Randall de Sève is the author of the New York Times bestseller Toy Boat, as well as The Duchess of Whimsy, Mathilda and the Orange Balloon, Peanut and Fifi Have a Ball and A Fire Truck Named Red. Randall fully admits that she's gone through life thinking that every big box really could contain an elephant. It's her runaway imagination that has also inspired her teaching of young children, both at the Blue School and Saint Ann's School in New York City, where she lives with her husband and two daughters. Visit her at randalldeseve.com. Her newest book for young readers, Zola's Elephant (HMH Books for Young Readers), will be available on October 9.
What was your inspiration for this story?
For as long as I can recall, I've been fascinated by the idea that the stories we tell ourselves are not always the truth--yet too often we give these stories the power to dictate important decisions and impact our experiences and relationships.
This is where my head was when our new neighbors moved in. They came with a daughter [who's] my daughter's age, and lots of boxes. There was some excitement from the parents (despite the girls' mutual wariness) about a potential friendship; there was also some excitement from my husband: seeing a large box being lugged inside, he joked, "R--'s tiger is here!"
And I dashed upstairs to begin Zola's Elephant.
Why an elephant, specifically?
Good question--especially since the story came from a comment about a tiger! The first drafts were about a girl and her tiger. And (cool side note) I had Pamela's Sleep Like a Tiger in mind in those early days, way before selling this story to HMH or its editor, Ann Rider, showing it, unbeknownst to me, to Pamela. Ultimately, however, I felt like the story needed something bigger than a tiger-sized box to grab its narrator's attention and get her going. An elephant-sized crate was just the thing!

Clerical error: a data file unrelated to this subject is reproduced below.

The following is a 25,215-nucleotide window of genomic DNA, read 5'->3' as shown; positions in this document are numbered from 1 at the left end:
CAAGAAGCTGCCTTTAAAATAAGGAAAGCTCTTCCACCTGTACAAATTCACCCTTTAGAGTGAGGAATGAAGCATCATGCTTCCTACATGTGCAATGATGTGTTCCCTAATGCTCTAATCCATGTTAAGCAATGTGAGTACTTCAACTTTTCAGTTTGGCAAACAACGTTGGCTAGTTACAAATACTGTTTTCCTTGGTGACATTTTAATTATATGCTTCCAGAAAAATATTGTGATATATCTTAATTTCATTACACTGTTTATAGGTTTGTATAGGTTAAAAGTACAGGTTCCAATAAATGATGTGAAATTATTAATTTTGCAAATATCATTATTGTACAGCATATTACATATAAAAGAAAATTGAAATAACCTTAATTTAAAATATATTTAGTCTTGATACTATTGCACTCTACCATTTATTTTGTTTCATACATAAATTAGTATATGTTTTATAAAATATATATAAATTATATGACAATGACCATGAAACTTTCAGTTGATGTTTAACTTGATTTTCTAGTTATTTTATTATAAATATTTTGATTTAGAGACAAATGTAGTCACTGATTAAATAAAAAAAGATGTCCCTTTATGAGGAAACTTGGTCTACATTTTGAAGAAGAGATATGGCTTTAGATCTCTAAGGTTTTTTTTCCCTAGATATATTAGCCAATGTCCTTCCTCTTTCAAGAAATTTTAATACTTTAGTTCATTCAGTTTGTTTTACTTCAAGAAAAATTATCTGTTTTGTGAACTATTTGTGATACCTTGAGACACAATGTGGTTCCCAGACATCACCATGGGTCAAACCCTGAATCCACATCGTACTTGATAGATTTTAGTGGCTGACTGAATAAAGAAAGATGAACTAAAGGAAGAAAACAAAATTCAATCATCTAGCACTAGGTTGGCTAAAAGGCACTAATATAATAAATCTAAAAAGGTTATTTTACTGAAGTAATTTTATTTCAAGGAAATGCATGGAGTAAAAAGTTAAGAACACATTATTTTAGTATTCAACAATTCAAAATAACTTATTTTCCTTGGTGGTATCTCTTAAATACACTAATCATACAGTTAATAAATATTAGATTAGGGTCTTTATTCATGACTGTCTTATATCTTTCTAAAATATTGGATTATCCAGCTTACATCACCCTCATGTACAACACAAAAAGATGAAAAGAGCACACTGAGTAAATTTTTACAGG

Did you have contact Pamela or give any specific instructions for the illustrations?
When I write, I always have pictures in mind and describe them in my first drafts. This allows me to pace a story, to avoid overwriting and to leave room for the art to help tell it. Before a story goes to its illustrator, however, all but the narrative art notes come out, so that the artist can bring their own vision to the piece. I had no direct contact with Pamela through this process (standard practice) and only sent a few queries through our editor. We've still never met, but we exchanged love letters over the holidays when our jobs were done.
How did you feel upon seeing Pamela's illustrations for the first time?
At first, I was speechless, in awe. The art is so full of whimsy and delight, with new surprises and treasures on every page. I'm guessing children will be over the moon in love with it.
Who are you hoping will read this book? What do you want readers to come away with from Zola's Elephant?
I've written and spoken about how picture books can be enjoyed on so many levels, by people of all ages. I hope Zola's Elephant entertains children and their adults; I also hope it gently nudges readers to rethink some of their own fixed narratives.
Are you working on anything at the moment?
I'm wrestling with the idea of forgiveness... and Vikings. --Siân Gaetano